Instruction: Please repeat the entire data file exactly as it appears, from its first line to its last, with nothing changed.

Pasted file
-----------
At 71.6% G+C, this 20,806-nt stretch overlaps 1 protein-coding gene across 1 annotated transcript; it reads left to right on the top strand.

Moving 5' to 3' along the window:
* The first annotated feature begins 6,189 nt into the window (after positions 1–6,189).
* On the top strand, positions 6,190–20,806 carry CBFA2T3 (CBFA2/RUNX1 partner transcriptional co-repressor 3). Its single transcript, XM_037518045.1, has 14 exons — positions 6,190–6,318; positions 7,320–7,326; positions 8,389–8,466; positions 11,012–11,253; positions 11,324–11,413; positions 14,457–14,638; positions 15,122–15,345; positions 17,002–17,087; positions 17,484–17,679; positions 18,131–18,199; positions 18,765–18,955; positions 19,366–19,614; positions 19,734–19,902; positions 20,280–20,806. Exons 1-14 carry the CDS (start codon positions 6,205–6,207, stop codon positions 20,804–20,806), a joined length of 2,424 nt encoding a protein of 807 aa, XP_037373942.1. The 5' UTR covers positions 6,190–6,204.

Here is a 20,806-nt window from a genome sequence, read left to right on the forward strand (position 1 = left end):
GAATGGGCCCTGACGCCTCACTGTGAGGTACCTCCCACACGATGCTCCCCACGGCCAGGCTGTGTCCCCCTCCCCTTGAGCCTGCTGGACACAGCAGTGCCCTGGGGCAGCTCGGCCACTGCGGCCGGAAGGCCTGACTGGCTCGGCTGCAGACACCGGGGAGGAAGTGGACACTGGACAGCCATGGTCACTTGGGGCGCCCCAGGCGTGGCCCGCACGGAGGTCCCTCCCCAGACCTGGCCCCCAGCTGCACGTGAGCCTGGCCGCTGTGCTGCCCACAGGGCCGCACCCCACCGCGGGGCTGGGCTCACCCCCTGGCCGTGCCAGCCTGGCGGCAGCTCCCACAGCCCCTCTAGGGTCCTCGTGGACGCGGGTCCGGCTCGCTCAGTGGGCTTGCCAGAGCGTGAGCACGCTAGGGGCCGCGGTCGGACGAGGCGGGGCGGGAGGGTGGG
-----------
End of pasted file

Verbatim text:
At 71.6% G+C, this 20,806-nt stretch overlaps 1 protein-coding gene across 1 annotated transcript; it reads left to right on the top strand.

Moving 5' to 3' along the window:
* The first annotated feature begins 6,189 nt into the window (after positions 1–6,189).
* On the top strand, positions 6,190–20,806 carry CBFA2T3 (CBFA2/RUNX1 partner transcriptional co-repressor 3). Its single transcript, XM_037518045.1, has 14 exons — positions 6,190–6,318; positions 7,320–7,326; positions 8,389–8,466; positions 11,012–11,253; positions 11,324–11,413; positions 14,457–14,638; positions 15,122–15,345; positions 17,002–17,087; positions 17,484–17,679; positions 18,131–18,199; positions 18,765–18,955; positions 19,366–19,614; positions 19,734–19,902; positions 20,280–20,806. Exons 1-14 carry the CDS (start codon positions 6,205–6,207, stop codon positions 20,804–20,806), a joined length of 2,424 nt encoding a protein of 807 aa, XP_037373942.1. The 5' UTR covers positions 6,190–6,204.

Here is a 20,806-nt window from a genome sequence, read left to right on the forward strand (position 1 = left end):
GAATGGGCCCTGACGCCTCACTGTGAGGTACCTCCCACACGATGCTCCCCACGGCCAGGCTGTGTCCCCCTCCCCTTGAGCCTGCTGGACACAGCAGTGCCCTGGGGCAGCTCGGCCACTGCGGCCGGAAGGCCTGACTGGCTCGGCTGCAGACACCGGGGAGGAAGTGGACACTGGACAGCCATGGTCACTTGGGGCGCCCCAGGCGTGGCCCGCACGGAGGTCCCTCCCCAGACCTGGCCCCCAGCTGCACGTGAGCCTGGCCGCTGTGCTGCCCACAGGGCCGCACCCCACCGCGGGGCTGGGCTCACCCCCTGGCCGTGCCAGCCTGGCGGCAGCTCCCACAGCCCCTCTAGGGTCCTCGTGGACGCGGGTCCGGCTCGCTCAGTGGGCTTGCCAGAGCGTGAGCACGCTAGGGGCCGCGGTCGGACGAGGCGGGGCGGGAGGGTGGG